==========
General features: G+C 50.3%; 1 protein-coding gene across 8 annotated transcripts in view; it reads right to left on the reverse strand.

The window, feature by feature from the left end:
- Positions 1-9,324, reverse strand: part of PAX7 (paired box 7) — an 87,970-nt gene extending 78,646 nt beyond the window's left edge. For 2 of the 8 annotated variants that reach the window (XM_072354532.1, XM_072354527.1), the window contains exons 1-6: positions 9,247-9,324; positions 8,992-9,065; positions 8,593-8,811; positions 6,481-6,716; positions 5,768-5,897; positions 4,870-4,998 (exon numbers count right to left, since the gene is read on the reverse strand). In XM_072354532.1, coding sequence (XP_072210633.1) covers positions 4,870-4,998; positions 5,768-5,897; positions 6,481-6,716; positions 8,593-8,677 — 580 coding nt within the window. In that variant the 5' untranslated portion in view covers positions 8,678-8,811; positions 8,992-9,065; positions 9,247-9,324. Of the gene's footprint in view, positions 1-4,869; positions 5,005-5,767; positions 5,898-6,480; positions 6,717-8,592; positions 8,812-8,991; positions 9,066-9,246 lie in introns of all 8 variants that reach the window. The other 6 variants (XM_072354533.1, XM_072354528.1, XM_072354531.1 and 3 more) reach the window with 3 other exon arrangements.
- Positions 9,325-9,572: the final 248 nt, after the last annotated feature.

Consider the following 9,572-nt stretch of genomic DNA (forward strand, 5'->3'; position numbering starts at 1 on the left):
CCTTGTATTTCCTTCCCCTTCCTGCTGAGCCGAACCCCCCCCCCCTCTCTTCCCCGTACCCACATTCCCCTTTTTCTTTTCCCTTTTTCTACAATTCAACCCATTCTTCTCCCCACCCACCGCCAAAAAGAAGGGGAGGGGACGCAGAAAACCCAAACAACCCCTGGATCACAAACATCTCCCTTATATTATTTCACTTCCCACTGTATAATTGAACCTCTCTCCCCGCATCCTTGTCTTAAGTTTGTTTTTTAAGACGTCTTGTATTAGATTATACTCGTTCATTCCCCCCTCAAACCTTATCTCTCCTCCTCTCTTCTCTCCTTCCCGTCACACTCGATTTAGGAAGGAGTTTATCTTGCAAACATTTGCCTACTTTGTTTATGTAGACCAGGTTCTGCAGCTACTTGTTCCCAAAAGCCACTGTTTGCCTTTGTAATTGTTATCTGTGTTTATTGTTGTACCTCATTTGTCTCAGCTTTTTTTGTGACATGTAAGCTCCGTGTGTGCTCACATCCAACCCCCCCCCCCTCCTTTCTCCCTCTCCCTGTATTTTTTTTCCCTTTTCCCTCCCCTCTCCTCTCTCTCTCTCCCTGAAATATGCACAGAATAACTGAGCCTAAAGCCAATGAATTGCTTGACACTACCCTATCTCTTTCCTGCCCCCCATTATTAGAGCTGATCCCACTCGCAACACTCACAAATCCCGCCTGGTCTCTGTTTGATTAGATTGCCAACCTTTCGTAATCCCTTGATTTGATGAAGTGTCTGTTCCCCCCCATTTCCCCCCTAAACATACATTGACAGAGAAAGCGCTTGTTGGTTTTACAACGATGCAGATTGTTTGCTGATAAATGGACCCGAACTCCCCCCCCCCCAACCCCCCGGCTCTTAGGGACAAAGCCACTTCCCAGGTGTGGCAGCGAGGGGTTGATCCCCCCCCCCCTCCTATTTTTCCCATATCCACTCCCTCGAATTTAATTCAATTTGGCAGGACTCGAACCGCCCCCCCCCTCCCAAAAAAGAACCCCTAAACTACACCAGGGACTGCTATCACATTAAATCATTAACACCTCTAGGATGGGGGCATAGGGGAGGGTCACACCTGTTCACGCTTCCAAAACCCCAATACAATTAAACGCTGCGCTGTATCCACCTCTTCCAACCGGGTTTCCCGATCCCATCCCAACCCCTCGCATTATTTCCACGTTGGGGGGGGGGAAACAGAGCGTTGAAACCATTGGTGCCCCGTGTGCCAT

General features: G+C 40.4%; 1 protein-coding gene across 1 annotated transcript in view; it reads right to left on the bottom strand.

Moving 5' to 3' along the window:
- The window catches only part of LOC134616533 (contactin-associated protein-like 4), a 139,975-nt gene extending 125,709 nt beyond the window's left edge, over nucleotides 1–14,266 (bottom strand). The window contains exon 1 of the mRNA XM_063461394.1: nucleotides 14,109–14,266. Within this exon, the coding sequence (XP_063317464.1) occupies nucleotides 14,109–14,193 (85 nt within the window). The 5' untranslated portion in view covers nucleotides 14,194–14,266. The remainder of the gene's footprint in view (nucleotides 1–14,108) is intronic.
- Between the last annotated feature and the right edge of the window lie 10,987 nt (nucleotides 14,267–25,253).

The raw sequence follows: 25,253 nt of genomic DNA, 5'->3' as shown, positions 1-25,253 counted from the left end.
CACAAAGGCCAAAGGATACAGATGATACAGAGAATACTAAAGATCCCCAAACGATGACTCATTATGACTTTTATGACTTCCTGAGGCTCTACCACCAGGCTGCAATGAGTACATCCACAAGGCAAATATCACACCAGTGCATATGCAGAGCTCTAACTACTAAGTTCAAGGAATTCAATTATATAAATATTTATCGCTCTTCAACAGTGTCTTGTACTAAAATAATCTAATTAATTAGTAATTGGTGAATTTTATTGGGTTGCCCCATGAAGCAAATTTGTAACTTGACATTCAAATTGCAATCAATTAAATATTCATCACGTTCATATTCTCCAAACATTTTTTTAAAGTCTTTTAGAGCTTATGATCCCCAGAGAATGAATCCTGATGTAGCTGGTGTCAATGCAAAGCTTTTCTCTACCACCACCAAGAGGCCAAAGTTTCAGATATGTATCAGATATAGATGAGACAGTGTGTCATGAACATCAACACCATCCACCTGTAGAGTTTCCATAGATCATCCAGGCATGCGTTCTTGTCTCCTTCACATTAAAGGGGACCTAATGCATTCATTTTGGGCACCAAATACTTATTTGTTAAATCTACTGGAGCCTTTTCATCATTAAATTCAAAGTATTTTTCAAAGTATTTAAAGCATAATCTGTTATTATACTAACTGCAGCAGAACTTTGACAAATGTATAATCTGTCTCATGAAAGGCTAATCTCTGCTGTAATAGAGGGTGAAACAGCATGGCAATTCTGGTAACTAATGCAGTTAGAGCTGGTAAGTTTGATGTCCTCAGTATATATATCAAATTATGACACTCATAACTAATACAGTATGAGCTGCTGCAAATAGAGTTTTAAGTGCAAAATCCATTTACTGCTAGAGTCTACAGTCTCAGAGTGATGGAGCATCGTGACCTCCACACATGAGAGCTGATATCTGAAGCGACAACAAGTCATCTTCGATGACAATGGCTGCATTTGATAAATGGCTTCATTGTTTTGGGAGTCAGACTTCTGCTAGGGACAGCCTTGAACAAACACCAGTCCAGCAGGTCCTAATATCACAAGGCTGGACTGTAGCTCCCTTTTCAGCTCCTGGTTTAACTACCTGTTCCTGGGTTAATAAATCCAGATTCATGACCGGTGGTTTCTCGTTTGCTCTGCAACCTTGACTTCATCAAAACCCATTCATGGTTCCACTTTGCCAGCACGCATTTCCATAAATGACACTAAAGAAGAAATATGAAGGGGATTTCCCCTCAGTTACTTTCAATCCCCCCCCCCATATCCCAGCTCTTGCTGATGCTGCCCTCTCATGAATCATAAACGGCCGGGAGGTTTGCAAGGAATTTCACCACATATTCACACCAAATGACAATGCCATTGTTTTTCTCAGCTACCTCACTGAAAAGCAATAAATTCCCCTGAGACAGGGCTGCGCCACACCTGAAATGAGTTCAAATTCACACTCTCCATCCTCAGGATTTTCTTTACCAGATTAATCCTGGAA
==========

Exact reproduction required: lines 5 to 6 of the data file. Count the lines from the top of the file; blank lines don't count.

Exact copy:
Consider the following 9,572-nt stretch of genomic DNA (forward strand, 5'->3'; position numbering starts at 1 on the left):
CCTTGTATTTCCTTCCCCTTCCTGCTGAGCCGAACCCCCCCCCCCTCTCTTCCCCGTACCCACATTCCCCTTTTTCTTTTCCCTTTTTCTACAATTCAACCCATTCTTCTCCCCACCCACCGCCAAAAAGAAGGGGAGGGGACGCAGAAAACCCAAACAACCCCTGGATCACAAACATCTCCCTTATATTATTTCACTTCCCACTGTATAATTGAACCTCTCTCCCCGCATCCTTGTCTTAAGTTTGTTTTTTAAGACGTCTTGTATTAGATTATACTCGTTCATTCCCCCCTCAAACCTTATCTCTCCTCCTCTCTTCTCTCCTTCCCGTCACACTCGATTTAGGAAGGAGTTTATCTTGCAAACATTTGCCTACTTTGTTTATGTAGACCAGGTTCTGCAGCTACTTGTTCCCAAAAGCCACTGTTTGCCTTTGTAATTGTTATCTGTGTTTATTGTTGTACCTCATTTGTCTCAGCTTTTTTTGTGACATGTAAGCTCCGTGTGTGCTCACATCCAACCCCCCCCCCCTCCTTTCTCCCTCTCCCTGTATTTTTTTTCCCTTTTCCCTCCCCTCTCCTCTCTCTCTCTCCCTGAAATATGCACAGAATAACTGAGCCTAAAGCCAATGAATTGCTTGACACTACCCTATCTCTTTCCTGCCCCCCATTATTAGAGCTGATCCCACTCGCAACACTCACAAATCCCGCCTGGTCTCTGTTTGATTAGATTGCCAACCTTTCGTAATCCCTTGATTTGATGAAGTGTCTGTTCCCCCCCATTTCCCCCCTAAACATACATTGACAGAGAAAGCGCTTGTTGGTTTTACAACGATGCAGATTGTTTGCTGATAAATGGACCCGAACTCCCCCCCCCCCAACCCCCCGGCTCTTAGGGACAAAGCCACTTCCCAGGTGTGGCAGCGAGGGGTTGATCCCCCCCCCCCTCCTATTTTTCCCATATCCACTCCCTCGAATTTAATTCAATTTGGCAGGACTCGAACCGCCCCCCCCCTCCCAAAAAAGAACCCCTAAACTACACCAGGGACTGCTATCACATTAAATCATTAACACCTCTAGGATGGGGGCATAGGGGAGGGTCACACCTGTTCACGCTTCCAAAACCCCAATACAATTAAACGCTGCGCTGTATCCACCTCTTCCAACCGGGTTTCCCGATCCCATCCCAACCCCTCGCATTATTTCCACGTTGGGGGGGGGGAAACAGAGCGTTGAAACCATTGGTGCCCCGTGTGCCAT